This cat is wearing a breakaway cat collar - these cat collars are the safest for cats.

Cat Collars: Pros and Cons Explored

Cat collars haven’t always been as popular as dog collars and there are a number of reasons why. A big one is that cats like climbing up to high perches and squeezing through nooks and crannies. This makes collars a potential choking hazard if they snag on something, like a branch or a kitchen hook for example.

Happily, just as we’ve seen pet technology advance, safe cat collars have too.

So, without further ado, let’s explore what’s new on the catwalk…

Cat collars NZ

A quick Google search tells us ‘cat collars NZ’ is a popular search for us Kiwis, with many results. So how do we find a collar that looks good and keeps kitty safe at the same time? The simple answer lies in the breakaway collar.

And before you ask, yes, an ‘indoor cat’ needs a safe cat collar just as much as an outdoor cat. You can never be sure when Felix will make like Houdini and escape!

What is a breakaway collar?

The breakaway collar is designed to unclip if pressure is applied so your kitty can safely ‘break away’. This is an important design in the world of pet collars so that if – or rather, when – your cat’s collar gets entangled on something, he or she won’t face the danger of choking or entanglement.

Some other names for breakaway collars are safety, snap open or quick release collars. The basic principle is a safety mechanism (a ‘cat collar safety release’) that snaps open if it’s pulled on so kitty can be released and continue with her day unharmed.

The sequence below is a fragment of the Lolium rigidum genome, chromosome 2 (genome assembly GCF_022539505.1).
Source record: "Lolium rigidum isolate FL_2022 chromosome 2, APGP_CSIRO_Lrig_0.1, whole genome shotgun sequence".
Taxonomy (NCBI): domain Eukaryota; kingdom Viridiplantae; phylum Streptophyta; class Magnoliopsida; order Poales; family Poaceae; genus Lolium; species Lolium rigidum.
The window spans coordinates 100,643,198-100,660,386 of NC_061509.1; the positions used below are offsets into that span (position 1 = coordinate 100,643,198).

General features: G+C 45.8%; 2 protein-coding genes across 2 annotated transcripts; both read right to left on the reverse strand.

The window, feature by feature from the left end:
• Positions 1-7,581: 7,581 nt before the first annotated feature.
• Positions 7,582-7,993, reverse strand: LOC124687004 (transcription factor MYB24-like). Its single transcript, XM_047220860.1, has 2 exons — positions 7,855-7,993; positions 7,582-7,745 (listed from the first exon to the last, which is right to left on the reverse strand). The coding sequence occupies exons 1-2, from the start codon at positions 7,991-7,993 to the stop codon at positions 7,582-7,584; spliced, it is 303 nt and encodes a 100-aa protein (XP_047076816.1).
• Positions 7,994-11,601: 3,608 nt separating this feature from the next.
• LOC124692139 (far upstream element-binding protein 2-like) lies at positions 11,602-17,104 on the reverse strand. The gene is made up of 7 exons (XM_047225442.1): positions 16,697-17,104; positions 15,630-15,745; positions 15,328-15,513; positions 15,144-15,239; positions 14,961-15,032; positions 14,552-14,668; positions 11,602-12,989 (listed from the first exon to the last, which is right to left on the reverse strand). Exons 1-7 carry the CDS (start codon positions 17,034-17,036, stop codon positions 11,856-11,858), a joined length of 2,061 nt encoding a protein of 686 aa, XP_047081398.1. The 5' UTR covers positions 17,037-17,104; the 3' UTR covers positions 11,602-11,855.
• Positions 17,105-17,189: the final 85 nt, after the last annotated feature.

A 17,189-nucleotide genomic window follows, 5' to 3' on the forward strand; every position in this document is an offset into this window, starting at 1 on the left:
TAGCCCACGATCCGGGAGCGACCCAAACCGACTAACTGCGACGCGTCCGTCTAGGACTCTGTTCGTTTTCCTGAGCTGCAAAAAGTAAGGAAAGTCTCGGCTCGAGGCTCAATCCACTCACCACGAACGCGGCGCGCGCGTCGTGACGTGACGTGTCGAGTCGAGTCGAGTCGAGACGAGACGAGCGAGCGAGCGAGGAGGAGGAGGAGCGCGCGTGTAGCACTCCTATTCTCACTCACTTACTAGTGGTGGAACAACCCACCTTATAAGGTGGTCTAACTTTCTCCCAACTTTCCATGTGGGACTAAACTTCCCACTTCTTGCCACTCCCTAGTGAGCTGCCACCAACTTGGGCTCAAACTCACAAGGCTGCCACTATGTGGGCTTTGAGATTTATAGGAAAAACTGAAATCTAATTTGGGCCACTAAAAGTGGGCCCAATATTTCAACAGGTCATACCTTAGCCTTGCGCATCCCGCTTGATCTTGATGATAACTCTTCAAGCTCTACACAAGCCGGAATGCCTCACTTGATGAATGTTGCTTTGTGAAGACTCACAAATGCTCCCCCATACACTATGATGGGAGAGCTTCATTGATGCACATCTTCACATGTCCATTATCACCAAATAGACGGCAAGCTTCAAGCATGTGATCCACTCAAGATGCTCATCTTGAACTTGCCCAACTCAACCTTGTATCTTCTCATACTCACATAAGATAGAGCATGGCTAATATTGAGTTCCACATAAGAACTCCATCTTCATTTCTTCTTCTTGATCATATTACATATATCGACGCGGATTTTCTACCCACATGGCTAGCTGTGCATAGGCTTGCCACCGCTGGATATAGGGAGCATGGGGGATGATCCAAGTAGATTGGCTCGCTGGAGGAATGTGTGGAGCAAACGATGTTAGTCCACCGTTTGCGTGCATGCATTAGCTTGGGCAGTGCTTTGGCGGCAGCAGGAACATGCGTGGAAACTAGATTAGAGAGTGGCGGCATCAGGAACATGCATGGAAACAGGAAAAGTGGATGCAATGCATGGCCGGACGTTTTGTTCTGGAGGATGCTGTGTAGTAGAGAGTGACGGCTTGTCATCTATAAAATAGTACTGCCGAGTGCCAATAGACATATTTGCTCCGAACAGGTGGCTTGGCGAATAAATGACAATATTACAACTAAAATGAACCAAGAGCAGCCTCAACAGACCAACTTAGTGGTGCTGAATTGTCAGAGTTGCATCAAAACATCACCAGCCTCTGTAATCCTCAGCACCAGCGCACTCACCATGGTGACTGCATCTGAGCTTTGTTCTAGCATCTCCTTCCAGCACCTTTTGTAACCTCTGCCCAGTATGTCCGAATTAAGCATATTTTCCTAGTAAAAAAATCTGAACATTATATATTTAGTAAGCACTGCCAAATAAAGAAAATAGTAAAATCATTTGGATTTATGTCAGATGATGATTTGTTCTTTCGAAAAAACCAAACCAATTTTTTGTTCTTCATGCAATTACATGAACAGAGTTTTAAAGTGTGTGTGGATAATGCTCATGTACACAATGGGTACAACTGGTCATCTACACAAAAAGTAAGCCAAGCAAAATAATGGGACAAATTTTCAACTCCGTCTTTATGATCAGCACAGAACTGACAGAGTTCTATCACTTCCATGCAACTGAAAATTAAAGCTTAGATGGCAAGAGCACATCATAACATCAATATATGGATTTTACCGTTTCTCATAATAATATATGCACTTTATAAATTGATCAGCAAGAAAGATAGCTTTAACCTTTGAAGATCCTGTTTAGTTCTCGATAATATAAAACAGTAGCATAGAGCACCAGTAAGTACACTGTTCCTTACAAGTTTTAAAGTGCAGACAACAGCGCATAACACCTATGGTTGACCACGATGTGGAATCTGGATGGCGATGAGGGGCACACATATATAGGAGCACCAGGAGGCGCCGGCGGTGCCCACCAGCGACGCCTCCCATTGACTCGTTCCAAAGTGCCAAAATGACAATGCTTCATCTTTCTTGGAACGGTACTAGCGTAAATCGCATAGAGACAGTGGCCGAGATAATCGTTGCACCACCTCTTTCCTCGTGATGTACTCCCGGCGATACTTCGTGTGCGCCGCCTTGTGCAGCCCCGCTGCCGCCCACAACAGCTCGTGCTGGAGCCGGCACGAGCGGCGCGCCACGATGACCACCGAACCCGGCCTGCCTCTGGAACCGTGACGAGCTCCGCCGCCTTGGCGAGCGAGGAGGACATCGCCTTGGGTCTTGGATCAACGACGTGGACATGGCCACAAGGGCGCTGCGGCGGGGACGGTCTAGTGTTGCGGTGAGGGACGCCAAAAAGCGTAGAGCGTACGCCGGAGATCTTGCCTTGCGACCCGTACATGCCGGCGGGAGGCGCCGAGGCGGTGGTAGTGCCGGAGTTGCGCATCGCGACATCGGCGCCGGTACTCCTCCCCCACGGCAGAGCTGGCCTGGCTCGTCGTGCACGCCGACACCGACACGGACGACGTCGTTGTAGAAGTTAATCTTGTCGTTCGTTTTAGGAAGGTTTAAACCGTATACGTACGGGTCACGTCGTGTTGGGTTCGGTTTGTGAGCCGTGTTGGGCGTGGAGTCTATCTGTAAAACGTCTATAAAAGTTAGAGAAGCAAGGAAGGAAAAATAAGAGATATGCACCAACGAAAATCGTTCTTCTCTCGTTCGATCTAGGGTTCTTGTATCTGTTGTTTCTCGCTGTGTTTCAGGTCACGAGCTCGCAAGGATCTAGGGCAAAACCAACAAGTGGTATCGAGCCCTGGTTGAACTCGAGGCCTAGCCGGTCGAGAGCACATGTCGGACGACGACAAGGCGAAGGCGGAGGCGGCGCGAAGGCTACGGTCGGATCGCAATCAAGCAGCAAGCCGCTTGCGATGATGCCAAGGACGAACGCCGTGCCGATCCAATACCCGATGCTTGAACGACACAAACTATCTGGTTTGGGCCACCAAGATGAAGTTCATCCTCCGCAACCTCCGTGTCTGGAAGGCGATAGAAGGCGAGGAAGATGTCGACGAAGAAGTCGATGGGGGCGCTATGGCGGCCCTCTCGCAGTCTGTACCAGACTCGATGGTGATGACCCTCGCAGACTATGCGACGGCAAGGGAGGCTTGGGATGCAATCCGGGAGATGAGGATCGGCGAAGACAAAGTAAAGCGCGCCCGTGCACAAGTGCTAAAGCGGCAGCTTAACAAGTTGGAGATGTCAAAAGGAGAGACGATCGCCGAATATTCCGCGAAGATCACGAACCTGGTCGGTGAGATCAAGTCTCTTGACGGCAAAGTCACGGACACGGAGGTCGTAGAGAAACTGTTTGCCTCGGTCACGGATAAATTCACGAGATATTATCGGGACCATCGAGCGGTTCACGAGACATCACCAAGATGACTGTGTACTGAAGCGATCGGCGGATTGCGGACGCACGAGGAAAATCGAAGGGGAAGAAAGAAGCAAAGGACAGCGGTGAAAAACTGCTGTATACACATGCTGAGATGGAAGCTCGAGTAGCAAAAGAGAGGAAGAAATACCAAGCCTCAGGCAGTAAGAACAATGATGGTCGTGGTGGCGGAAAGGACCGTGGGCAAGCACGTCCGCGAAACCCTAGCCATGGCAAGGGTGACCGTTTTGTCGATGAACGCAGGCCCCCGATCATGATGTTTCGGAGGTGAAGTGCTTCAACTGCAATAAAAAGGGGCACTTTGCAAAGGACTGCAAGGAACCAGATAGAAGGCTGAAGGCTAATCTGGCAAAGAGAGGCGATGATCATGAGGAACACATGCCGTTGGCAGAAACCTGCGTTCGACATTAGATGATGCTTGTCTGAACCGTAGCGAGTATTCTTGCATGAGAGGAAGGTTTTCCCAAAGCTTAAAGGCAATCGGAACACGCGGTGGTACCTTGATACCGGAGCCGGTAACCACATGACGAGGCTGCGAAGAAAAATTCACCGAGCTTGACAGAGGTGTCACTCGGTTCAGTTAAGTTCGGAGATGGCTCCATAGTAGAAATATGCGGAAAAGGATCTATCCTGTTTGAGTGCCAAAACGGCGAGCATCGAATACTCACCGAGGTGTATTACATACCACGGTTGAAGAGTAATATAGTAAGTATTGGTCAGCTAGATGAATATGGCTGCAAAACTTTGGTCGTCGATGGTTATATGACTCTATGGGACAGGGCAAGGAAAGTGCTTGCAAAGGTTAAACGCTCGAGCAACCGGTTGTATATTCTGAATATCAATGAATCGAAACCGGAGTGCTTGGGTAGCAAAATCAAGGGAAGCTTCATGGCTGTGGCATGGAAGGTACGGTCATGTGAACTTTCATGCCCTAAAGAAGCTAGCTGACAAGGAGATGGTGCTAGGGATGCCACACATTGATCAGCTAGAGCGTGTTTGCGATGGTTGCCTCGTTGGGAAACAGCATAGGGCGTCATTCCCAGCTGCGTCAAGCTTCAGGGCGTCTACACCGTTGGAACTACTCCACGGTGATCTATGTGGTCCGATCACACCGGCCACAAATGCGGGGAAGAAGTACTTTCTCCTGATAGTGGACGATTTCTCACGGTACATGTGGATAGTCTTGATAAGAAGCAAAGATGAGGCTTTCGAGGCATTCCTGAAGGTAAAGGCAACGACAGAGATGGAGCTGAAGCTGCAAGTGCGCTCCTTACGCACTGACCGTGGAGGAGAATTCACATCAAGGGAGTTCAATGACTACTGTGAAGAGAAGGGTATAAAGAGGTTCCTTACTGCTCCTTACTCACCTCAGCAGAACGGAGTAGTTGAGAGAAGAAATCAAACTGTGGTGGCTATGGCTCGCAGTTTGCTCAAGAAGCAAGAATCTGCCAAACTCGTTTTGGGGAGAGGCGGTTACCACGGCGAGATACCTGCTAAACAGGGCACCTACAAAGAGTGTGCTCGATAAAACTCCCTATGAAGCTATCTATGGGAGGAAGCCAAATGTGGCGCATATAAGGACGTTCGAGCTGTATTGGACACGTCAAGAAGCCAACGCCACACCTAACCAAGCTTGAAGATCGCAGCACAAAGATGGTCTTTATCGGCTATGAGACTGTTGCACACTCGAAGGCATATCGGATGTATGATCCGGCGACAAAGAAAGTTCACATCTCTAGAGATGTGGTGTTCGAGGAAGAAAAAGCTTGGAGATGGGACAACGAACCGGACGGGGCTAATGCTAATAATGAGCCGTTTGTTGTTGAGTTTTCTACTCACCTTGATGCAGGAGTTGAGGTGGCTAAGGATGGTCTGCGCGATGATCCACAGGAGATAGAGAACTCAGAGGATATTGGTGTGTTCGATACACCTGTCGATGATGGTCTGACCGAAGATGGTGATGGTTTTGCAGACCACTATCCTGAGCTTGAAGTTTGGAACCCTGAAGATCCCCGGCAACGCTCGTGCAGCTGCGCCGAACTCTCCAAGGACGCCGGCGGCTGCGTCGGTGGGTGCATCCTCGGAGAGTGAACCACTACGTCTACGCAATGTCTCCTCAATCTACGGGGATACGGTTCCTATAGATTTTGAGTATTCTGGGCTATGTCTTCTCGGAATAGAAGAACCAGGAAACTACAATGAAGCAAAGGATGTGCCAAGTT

Of course, the natural drawback is you might end up buying not one but many of these collars. Every time one snags somewhere and snaps open you might be losing the collar, but you’re also probably saving your cat’s life. This is one of those situations where you might easily decide that the benefits outweigh the loss.

This breakaway collar is designed to unclip if pressure is applied so your kitty can safely ‘break away’.

Are cat collars safe?

According to Cat Health, only the breakaway collar is safe for cats. Traditional buckle collars like those for dogs should never be used on cats. A buckle collar doesn’t give your cat an escape avenue if it hooks on anything.

A cat collar that’s a kind of go-between for the buckle and the breakaway collar is the stretch collar.